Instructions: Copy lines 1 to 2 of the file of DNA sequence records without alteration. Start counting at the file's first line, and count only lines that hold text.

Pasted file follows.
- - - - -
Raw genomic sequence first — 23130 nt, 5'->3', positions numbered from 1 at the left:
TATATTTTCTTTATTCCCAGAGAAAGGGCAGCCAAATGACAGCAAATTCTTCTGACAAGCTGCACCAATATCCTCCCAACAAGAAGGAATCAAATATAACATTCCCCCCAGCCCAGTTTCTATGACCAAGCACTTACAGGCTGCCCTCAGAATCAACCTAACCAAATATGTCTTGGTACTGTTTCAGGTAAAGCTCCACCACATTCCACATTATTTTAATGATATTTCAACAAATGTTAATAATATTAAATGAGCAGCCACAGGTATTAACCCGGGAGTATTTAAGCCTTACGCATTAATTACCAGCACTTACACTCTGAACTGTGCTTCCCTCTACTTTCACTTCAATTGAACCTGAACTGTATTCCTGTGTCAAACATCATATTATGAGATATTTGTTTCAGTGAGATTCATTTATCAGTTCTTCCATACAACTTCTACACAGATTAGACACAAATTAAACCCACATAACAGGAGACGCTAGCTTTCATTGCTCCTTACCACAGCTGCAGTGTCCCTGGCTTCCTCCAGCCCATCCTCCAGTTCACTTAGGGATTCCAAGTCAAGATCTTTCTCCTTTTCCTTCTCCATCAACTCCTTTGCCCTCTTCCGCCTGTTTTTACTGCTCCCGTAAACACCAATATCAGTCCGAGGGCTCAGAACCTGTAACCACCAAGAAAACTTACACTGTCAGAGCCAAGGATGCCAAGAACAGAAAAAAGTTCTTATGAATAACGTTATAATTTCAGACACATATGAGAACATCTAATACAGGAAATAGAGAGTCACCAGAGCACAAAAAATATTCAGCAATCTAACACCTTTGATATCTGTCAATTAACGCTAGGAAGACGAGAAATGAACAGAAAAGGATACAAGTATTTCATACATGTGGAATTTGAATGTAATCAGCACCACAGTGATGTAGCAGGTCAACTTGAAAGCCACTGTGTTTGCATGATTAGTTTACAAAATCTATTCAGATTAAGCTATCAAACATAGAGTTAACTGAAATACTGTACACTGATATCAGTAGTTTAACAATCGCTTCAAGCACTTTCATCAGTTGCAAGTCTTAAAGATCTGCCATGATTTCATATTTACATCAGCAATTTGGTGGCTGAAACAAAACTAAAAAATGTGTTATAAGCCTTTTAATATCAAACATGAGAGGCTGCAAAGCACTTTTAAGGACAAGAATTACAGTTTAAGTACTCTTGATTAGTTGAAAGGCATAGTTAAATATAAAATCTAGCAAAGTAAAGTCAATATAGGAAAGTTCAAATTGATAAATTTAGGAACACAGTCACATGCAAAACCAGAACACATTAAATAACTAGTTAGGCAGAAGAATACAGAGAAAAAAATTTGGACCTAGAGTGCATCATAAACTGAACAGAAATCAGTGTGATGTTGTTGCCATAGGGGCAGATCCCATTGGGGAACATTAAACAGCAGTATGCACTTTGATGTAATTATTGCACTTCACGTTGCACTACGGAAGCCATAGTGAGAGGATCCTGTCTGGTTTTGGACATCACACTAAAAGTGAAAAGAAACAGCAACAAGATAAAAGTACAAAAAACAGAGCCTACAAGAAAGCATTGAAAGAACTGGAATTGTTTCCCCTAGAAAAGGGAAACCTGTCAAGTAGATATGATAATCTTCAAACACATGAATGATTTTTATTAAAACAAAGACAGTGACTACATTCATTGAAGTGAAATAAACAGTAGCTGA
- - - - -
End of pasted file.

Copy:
Raw genomic sequence first — 23130 nt, 5'->3', positions numbered from 1 at the left:
TATATTTTCTTTATTCCCAGAGAAAGGGCAGCCAAATGACAGCAAATTCTTCTGACAAGCTGCACCAATATCCTCCCAACAAGAAGGAATCAAATATAACATTCCCCCCAGCCCAGTTTCTATGACCAAGCACTTACAGGCTGCCCTCAGAATCAACCTAACCAAATATGTCTTGGTACTGTTTCAGGTAAAGCTCCACCACATTCCACATTATTTTAATGATATTTCAACAAATGTTAATAATATTAAATGAGCAGCCACAGGTATTAACCCGGGAGTATTTAAGCCTTACGCATTAATTACCAGCACTTACACTCTGAACTGTGCTTCCCTCTACTTTCACTTCAATTGAACCTGAACTGTATTCCTGTGTCAAACATCATATTATGAGATATTTGTTTCAGTGAGATTCATTTATCAGTTCTTCCATACAACTTCTACACAGATTAGACACAAATTAAACCCACATAACAGGAGACGCTAGCTTTCATTGCTCCTTACCACAGCTGCAGTGTCCCTGGCTTCCTCCAGCCCATCCTCCAGTTCACTTAGGGATTCCAAGTCAAGATCTTTCTCCTTTTCCTTCTCCATCAACTCCTTTGCCCTCTTCCGCCTGTTTTTACTGCTCCCGTAAACACCAATATCAGTCCGAGGGCTCAGAACCTGTAACCACCAAGAAAACTTACACTGTCAGAGCCAAGGATGCCAAGAACAGAAAAAAGTTCTTATGAATAACGTTATAATTTCAGACACATATGAGAACATCTAATACAGGAAATAGAGAGTCACCAGAGCACAAAAAATATTCAGCAATCTAACACCTTTGATATCTGTCAATTAACGCTAGGAAGACGAGAAATGAACAGAAAAGGATACAAGTATTTCATACATGTGGAATTTGAATGTAATCAGCACCACAGTGATGTAGCAGGTCAACTTGAAAGCCACTGTGTTTGCATGATTAGTTTACAAAATCTATTCAGATTAAGCTATCAAACATAGAGTTAACTGAAATACTGTACACTGATATCAGTAGTTTAACAATCGCTTCAAGCACTTTCATCAGTTGCAAGTCTTAAAGATCTGCCATGATTTCATATTTACATCAGCAATTTGGTGGCTGAAACAAAACTAAAAAATGTGTTATAAGCCTTTTAATATCAAACATGAGAGGCTGCAAAGCACTTTTAAGGACAAGAATTACAGTTTAAGTACTCTTGATTAGTTGAAAGGCATAGTTAAATATAAAATCTAGCAAAGTAAAGTCAATATAGGAAAGTTCAAATTGATAAATTTAGGAACACAGTCACATGCAAAACCAGAACACATTAAATAACTAGTTAGGCAGAAGAATACAGAGAAAAAAATTTGGACCTAGAGTGCATCATAAACTGAACAGAAATCAGTGTGATGTTGTTGCCATAGGGGCAGATCCCATTGGGGAACATTAAACAGCAGTATGCACTTTGATGTAATTATTGCACTTCACGTTGCACTACGGAAGCCATAGTGAGAGGATCCTGTCTGGTTTTGGACATCACACTAAAAGTGAAAAGAAACAGCAACAAGATAAAAGTACAAAAAACAGAGCCTACAAGAAAGCATTGAAAGAACTGGAATTGTTTCCCCTAGAAAAGGGAAACCTGTCAAGTAGATATGATAATCTTCAAACACATGAATGATTTTTATTAAAACAAAGACAGTGACTACATTCATTGAAGTGAAATAAACAGTAGCTGA